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Clinical trial of world-first AMD treatment successful

CERA researchers have released the 12-month clinical trial results of a new laser treatment for age-related macular degeneration (AMD). image-tools (11)

AMD is the leading cause of blindness in the developed world, responsible for 48 per cent of vision loss in Australia.

“Unlike existing treatments for AMD, which target the late stages of the disease, the nano-second laser is designed to intervene early, before significant damage occurs,” said the study’s principal investigator, Professor Robyn Guymer (pictured right).

“If successful it will be the first time AMD can be treated before a patient has suffered irreversible vision loss,” she said.

The laser treatment involves an Australian designed device that delivers a nanosecond dose of laser energy into the eye. In applying the laser, researchers aim to restore a healthier retina in patients with early AMD.

The interim 12-month results from the trial of 24 high-risk patients with early AMD have shown that the laser can improve the function of a patient’s retina.

“After 12 months, around two-thirds of patients experienced sustained improvement in their visual function in the treated eye, with the majority of patients experiencing an improvement in their untreated eye too,” said Professor Guymer.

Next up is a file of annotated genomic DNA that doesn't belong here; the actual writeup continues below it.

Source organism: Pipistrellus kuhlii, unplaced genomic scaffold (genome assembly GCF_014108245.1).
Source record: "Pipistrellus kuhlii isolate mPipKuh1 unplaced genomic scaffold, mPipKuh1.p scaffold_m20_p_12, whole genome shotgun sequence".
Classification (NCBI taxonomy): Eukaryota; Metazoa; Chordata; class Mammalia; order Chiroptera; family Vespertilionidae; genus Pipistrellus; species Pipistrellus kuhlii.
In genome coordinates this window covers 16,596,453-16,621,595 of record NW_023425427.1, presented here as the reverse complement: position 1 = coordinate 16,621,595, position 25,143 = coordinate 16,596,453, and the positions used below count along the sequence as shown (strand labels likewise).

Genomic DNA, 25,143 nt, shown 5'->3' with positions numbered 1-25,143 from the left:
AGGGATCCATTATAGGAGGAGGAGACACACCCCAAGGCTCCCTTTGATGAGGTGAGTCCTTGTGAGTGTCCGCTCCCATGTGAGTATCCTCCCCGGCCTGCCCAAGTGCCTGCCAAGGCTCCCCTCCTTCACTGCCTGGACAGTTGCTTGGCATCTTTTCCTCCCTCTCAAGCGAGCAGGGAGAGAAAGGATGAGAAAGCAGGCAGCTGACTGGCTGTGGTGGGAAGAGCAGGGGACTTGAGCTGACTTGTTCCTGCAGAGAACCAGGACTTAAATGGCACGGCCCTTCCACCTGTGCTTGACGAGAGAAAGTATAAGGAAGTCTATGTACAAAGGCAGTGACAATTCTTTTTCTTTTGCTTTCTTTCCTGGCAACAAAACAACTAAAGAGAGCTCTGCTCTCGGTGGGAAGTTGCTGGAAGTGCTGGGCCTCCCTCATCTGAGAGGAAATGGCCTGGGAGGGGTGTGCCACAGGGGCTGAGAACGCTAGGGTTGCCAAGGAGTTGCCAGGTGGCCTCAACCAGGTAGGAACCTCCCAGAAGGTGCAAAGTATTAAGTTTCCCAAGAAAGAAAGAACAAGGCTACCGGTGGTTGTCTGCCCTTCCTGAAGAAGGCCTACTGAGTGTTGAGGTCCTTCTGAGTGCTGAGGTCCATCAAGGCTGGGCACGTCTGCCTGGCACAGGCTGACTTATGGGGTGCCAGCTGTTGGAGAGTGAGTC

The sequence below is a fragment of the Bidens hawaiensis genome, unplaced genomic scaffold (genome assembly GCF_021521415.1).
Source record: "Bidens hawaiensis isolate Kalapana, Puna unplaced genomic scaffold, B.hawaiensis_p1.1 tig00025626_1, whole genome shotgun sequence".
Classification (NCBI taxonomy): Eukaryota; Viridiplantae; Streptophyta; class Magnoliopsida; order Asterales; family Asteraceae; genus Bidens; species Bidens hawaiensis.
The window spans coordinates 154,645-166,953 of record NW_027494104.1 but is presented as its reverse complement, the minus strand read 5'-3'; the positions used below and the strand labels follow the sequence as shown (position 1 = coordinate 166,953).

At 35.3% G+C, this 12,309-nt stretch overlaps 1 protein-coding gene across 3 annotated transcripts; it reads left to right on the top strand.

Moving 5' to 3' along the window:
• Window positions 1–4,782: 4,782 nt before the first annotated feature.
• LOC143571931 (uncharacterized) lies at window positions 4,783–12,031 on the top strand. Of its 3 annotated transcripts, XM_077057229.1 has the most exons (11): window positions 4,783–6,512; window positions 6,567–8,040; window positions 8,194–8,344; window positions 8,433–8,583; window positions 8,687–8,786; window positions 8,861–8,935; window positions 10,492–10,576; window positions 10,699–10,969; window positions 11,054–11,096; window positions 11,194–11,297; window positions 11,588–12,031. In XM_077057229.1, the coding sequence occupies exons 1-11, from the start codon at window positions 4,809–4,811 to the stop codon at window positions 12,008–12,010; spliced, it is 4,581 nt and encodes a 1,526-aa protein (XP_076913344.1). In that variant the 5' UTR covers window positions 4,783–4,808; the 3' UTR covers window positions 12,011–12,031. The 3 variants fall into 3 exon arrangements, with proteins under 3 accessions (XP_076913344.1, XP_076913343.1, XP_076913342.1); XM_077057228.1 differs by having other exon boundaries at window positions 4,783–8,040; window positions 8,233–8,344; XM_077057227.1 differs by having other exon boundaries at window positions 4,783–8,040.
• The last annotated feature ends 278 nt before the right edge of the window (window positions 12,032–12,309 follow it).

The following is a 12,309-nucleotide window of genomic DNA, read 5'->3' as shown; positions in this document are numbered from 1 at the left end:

“The patient’s visual function typically improved in the area of the eye that had the most damage. It’s this damage that typically leads to complications of AMD and subsequently, severe vision loss,” she said.

“In addition, the treatment appears to be safe, with research showing no evidence of laser damage to photoreceptor cells.”

“The results are promising. It’s the first time an improvement in retinal function has been shown.”

A total of 50 patients are enrolled in the trial, with completion of the 12-month follow-up targeted for the end of December 2011. Preparations for a long-term, multi-centre randomised control trial are currently underway to demonstrate the ability of the laser treatment to prevent late-stage AMD.

The Ellex 2RT device is being trialled by CERA researchers at the Royal Victorian Eye and Ear Hospital. The trial is funded by the Victorian Government.


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